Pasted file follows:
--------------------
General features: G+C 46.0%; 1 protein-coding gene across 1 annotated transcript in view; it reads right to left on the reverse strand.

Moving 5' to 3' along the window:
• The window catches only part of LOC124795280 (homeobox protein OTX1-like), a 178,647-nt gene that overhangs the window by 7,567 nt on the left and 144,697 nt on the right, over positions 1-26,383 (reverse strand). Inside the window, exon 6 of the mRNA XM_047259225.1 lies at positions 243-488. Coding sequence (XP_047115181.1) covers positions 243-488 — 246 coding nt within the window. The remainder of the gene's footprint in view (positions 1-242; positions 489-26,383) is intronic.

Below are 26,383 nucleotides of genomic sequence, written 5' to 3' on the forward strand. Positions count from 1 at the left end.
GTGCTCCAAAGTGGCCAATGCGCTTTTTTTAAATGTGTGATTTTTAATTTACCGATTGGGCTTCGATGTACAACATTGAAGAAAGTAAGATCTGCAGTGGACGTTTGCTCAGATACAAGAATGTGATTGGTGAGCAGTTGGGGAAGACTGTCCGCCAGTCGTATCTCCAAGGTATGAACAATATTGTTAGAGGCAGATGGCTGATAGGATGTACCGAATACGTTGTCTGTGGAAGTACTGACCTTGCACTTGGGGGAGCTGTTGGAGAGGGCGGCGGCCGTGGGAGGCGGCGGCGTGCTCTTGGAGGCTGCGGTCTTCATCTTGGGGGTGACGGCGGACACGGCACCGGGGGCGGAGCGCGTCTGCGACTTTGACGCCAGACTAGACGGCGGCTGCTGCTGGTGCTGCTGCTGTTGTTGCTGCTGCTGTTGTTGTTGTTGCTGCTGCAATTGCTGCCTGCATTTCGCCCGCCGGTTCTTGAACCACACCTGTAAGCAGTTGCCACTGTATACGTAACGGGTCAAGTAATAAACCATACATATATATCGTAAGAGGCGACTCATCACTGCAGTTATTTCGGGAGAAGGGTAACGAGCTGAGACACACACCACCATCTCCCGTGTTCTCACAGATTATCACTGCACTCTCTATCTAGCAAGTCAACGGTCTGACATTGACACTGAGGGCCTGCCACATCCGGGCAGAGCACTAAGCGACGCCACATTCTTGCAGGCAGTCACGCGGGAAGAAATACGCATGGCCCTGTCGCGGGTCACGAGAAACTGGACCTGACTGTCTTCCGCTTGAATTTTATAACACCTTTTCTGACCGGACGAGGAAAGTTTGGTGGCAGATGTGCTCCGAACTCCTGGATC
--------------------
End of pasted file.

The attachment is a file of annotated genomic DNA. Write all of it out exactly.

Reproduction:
General features: G+C 46.0%; 1 protein-coding gene across 1 annotated transcript in view; it reads right to left on the reverse strand.

Moving 5' to 3' along the window:
• The window catches only part of LOC124795280 (homeobox protein OTX1-like), a 178,647-nt gene that overhangs the window by 7,567 nt on the left and 144,697 nt on the right, over positions 1-26,383 (reverse strand). Inside the window, exon 6 of the mRNA XM_047259225.1 lies at positions 243-488. Coding sequence (XP_047115181.1) covers positions 243-488 — 246 coding nt within the window. The remainder of the gene's footprint in view (positions 1-242; positions 489-26,383) is intronic.

Below are 26,383 nucleotides of genomic sequence, written 5' to 3' on the forward strand. Positions count from 1 at the left end.
GTGCTCCAAAGTGGCCAATGCGCTTTTTTTAAATGTGTGATTTTTAATTTACCGATTGGGCTTCGATGTACAACATTGAAGAAAGTAAGATCTGCAGTGGACGTTTGCTCAGATACAAGAATGTGATTGGTGAGCAGTTGGGGAAGACTGTCCGCCAGTCGTATCTCCAAGGTATGAACAATATTGTTAGAGGCAGATGGCTGATAGGATGTACCGAATACGTTGTCTGTGGAAGTACTGACCTTGCACTTGGGGGAGCTGTTGGAGAGGGCGGCGGCCGTGGGAGGCGGCGGCGTGCTCTTGGAGGCTGCGGTCTTCATCTTGGGGGTGACGGCGGACACGGCACCGGGGGCGGAGCGCGTCTGCGACTTTGACGCCAGACTAGACGGCGGCTGCTGCTGGTGCTGCTGCTGTTGTTGCTGCTGCTGTTGTTGTTGTTGCTGCTGCAATTGCTGCCTGCATTTCGCCCGCCGGTTCTTGAACCACACCTGTAAGCAGTTGCCACTGTATACGTAACGGGTCAAGTAATAAACCATACATATATATCGTAAGAGGCGACTCATCACTGCAGTTATTTCGGGAGAAGGGTAACGAGCTGAGACACACACCACCATCTCCCGTGTTCTCACAGATTATCACTGCACTCTCTATCTAGCAAGTCAACGGTCTGACATTGACACTGAGGGCCTGCCACATCCGGGCAGAGCACTAAGCGACGCCACATTCTTGCAGGCAGTCACGCGGGAAGAAATACGCATGGCCCTGTCGCGGGTCACGAGAAACTGGACCTGACTGTCTTCCGCTTGAATTTTATAACACCTTTTCTGACCGGACGAGGAAAGTTTGGTGGCAGATGTGCTCCGAACTCCTGGATC